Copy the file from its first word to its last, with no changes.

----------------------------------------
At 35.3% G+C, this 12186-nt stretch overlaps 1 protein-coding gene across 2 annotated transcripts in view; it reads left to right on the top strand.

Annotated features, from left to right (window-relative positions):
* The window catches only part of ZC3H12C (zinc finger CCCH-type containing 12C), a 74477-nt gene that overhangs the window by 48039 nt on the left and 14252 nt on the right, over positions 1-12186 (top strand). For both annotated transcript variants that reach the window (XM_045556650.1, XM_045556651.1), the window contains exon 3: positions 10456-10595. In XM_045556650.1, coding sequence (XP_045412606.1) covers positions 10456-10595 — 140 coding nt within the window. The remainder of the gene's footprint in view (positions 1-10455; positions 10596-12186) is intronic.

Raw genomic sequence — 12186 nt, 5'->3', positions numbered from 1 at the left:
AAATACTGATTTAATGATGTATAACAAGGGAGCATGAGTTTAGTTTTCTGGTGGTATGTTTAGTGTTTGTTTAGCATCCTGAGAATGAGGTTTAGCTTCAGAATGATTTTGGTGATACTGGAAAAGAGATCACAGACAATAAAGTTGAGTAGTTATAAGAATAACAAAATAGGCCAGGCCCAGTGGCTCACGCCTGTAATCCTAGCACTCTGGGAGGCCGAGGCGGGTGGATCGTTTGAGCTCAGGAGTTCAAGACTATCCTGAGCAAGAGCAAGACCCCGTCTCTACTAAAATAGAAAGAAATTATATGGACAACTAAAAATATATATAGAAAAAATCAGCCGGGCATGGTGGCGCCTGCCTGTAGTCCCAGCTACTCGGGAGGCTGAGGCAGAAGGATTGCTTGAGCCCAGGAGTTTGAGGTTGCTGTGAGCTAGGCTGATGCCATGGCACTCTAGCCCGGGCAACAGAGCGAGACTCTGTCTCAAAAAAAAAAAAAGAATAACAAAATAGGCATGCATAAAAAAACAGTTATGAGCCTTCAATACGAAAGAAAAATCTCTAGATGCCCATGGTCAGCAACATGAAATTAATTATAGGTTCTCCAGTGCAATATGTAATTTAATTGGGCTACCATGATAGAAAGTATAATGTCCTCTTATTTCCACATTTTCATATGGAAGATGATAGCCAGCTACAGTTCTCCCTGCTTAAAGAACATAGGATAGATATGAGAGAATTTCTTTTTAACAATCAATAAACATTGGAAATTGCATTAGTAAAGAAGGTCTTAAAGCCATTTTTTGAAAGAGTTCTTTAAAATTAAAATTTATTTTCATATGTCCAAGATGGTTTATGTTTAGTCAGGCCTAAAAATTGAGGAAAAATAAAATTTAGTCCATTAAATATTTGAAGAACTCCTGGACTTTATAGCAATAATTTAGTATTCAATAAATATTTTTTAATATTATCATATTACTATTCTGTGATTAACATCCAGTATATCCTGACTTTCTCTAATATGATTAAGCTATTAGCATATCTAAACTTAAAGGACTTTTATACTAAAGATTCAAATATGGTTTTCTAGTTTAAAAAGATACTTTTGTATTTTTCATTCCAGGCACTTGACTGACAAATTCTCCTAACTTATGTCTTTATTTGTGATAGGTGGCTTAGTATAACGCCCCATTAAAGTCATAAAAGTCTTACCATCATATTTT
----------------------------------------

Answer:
At 35.3% G+C, this 12186-nt stretch overlaps 1 protein-coding gene across 2 annotated transcripts in view; it reads left to right on the top strand.

Annotated features, from left to right (window-relative positions):
* The window catches only part of ZC3H12C (zinc finger CCCH-type containing 12C), a 74477-nt gene that overhangs the window by 48039 nt on the left and 14252 nt on the right, over positions 1-12186 (top strand). For both annotated transcript variants that reach the window (XM_045556650.1, XM_045556651.1), the window contains exon 3: positions 10456-10595. In XM_045556650.1, coding sequence (XP_045412606.1) covers positions 10456-10595 — 140 coding nt within the window. The remainder of the gene's footprint in view (positions 1-10455; positions 10596-12186) is intronic.

Raw genomic sequence — 12186 nt, 5'->3', positions numbered from 1 at the left:
AAATACTGATTTAATGATGTATAACAAGGGAGCATGAGTTTAGTTTTCTGGTGGTATGTTTAGTGTTTGTTTAGCATCCTGAGAATGAGGTTTAGCTTCAGAATGATTTTGGTGATACTGGAAAAGAGATCACAGACAATAAAGTTGAGTAGTTATAAGAATAACAAAATAGGCCAGGCCCAGTGGCTCACGCCTGTAATCCTAGCACTCTGGGAGGCCGAGGCGGGTGGATCGTTTGAGCTCAGGAGTTCAAGACTATCCTGAGCAAGAGCAAGACCCCGTCTCTACTAAAATAGAAAGAAATTATATGGACAACTAAAAATATATATAGAAAAAATCAGCCGGGCATGGTGGCGCCTGCCTGTAGTCCCAGCTACTCGGGAGGCTGAGGCAGAAGGATTGCTTGAGCCCAGGAGTTTGAGGTTGCTGTGAGCTAGGCTGATGCCATGGCACTCTAGCCCGGGCAACAGAGCGAGACTCTGTCTCAAAAAAAAAAAAAGAATAACAAAATAGGCATGCATAAAAAAACAGTTATGAGCCTTCAATACGAAAGAAAAATCTCTAGATGCCCATGGTCAGCAACATGAAATTAATTATAGGTTCTCCAGTGCAATATGTAATTTAATTGGGCTACCATGATAGAAAGTATAATGTCCTCTTATTTCCACATTTTCATATGGAAGATGATAGCCAGCTACAGTTCTCCCTGCTTAAAGAACATAGGATAGATATGAGAGAATTTCTTTTTAACAATCAATAAACATTGGAAATTGCATTAGTAAAGAAGGTCTTAAAGCCATTTTTTGAAAGAGTTCTTTAAAATTAAAATTTATTTTCATATGTCCAAGATGGTTTATGTTTAGTCAGGCCTAAAAATTGAGGAAAAATAAAATTTAGTCCATTAAATATTTGAAGAACTCCTGGACTTTATAGCAATAATTTAGTATTCAATAAATATTTTTTAATATTATCATATTACTATTCTGTGATTAACATCCAGTATATCCTGACTTTCTCTAATATGATTAAGCTATTAGCATATCTAAACTTAAAGGACTTTTATACTAAAGATTCAAATATGGTTTTCTAGTTTAAAAAGATACTTTTGTATTTTTCATTCCAGGCACTTGACTGACAAATTCTCCTAACTTATGTCTTTATTTGTGATAGGTGGCTTAGTATAACGCCCCATTAAAGTCATAAAAGTCTTACCATCATATTTT